Parents live longer than childless adults
March 15, 2017 1 comment
Having children can lead to a longer life, according to a new study.
Research from medical university the Karolinska Institute in south-east Sweden suggests that among older people, those with children have a higher life expectancy than their childless peers.
Led by assistant professor Dr Karin Modig, the researchers used data from the national registry on more than 1.4 million people born in Sweden between 1911 and 1925. The lifespans were compared with their marital status and whether or not they had had children.
The effect of children was more pronounced among elderly men than women. By 60 years old, fathers were expected to live two years longer than childless men of the same age. By contrast, the life expectancy of mothers was only one and a half years higher than that of women without children.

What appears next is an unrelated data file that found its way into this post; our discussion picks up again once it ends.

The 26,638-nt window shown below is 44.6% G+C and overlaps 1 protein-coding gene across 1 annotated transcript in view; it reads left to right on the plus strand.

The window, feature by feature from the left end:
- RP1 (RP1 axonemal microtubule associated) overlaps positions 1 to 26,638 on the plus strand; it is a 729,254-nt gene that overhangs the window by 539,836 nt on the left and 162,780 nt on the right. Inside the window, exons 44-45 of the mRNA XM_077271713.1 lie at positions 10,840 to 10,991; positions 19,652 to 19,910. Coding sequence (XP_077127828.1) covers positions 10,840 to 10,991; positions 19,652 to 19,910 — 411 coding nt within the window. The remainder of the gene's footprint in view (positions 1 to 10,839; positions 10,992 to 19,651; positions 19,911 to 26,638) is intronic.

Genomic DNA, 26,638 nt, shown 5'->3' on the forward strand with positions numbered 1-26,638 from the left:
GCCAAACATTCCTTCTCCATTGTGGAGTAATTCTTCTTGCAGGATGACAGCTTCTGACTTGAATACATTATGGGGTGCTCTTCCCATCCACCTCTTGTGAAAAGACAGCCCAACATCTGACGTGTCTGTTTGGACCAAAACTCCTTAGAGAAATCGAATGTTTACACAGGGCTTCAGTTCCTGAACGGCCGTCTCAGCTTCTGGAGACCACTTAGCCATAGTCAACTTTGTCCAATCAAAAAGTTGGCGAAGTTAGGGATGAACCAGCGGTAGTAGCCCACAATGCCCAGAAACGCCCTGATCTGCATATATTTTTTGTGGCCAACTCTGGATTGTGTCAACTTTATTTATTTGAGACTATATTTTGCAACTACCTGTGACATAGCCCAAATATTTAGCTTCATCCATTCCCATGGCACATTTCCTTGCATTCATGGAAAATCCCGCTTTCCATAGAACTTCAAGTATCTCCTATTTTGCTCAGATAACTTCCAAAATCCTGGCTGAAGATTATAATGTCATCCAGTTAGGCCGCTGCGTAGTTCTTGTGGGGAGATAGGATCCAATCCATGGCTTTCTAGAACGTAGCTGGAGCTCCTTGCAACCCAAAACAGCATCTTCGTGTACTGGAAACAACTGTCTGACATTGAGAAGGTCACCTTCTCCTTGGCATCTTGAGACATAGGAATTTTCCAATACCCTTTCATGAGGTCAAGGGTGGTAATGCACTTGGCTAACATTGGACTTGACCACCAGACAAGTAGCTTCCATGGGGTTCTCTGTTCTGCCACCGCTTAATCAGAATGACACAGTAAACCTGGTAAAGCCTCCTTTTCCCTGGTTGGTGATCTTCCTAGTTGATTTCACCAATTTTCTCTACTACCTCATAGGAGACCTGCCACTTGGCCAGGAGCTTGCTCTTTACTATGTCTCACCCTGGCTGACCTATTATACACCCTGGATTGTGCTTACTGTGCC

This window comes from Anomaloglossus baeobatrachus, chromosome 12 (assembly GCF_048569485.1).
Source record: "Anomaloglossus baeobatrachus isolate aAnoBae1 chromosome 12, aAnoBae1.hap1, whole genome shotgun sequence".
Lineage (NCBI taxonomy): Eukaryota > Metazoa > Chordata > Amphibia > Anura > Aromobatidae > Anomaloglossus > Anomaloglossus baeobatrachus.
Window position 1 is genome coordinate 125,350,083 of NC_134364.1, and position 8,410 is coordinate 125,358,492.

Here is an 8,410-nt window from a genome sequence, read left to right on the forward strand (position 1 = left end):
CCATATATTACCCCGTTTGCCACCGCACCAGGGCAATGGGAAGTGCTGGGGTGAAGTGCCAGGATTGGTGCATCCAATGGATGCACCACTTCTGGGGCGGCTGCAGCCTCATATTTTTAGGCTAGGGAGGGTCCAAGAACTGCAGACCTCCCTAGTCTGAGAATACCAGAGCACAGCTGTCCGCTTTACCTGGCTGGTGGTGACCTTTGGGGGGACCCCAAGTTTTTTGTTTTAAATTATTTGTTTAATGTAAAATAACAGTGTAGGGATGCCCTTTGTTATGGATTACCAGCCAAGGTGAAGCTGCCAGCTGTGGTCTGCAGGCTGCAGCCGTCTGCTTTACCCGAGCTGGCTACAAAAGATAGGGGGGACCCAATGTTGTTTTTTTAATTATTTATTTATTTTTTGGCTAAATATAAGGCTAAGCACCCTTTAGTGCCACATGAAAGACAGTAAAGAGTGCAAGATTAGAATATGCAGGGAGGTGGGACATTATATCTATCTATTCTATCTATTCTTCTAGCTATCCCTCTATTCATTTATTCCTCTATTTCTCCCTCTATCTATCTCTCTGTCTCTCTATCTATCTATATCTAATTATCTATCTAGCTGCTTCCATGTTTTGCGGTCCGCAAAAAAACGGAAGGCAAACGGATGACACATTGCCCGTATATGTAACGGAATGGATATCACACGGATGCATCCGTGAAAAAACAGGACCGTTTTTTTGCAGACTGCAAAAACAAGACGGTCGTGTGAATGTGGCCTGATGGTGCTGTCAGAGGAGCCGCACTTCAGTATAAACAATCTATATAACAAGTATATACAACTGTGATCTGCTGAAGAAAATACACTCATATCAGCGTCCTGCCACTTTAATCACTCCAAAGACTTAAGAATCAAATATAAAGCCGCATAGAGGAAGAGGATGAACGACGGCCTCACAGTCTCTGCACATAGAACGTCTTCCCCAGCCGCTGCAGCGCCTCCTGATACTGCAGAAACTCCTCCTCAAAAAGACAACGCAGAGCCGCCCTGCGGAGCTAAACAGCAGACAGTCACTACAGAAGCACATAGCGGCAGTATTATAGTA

However the gender gap narrowed when parents reached 80. Fathers at that age could reasonably expect to live another 7.7 years while those who did not have children survived an average of just another seven years. Meanwhile, 80 year-old mothers had a further life expectancy of around nine and a half years. By comparison childless women of the same age lived an average of less than nine additional years.
Speaking to The Independent, Dr Modig suggested that parenthood could lead to an increased lifespan because children “can provide support in navigating the healthcare system, how to take medication, [and provide] emotional support”.
The research team found that factors such as the gender of the children or how far they lived from their parents did not make a difference, she added.
The full study was published in the academic Journal of Epidemiology & Community Health.
Photo by Judit Klein via Flickr under a Creative Commons licence.
March 15, 2017
Categories: Family Life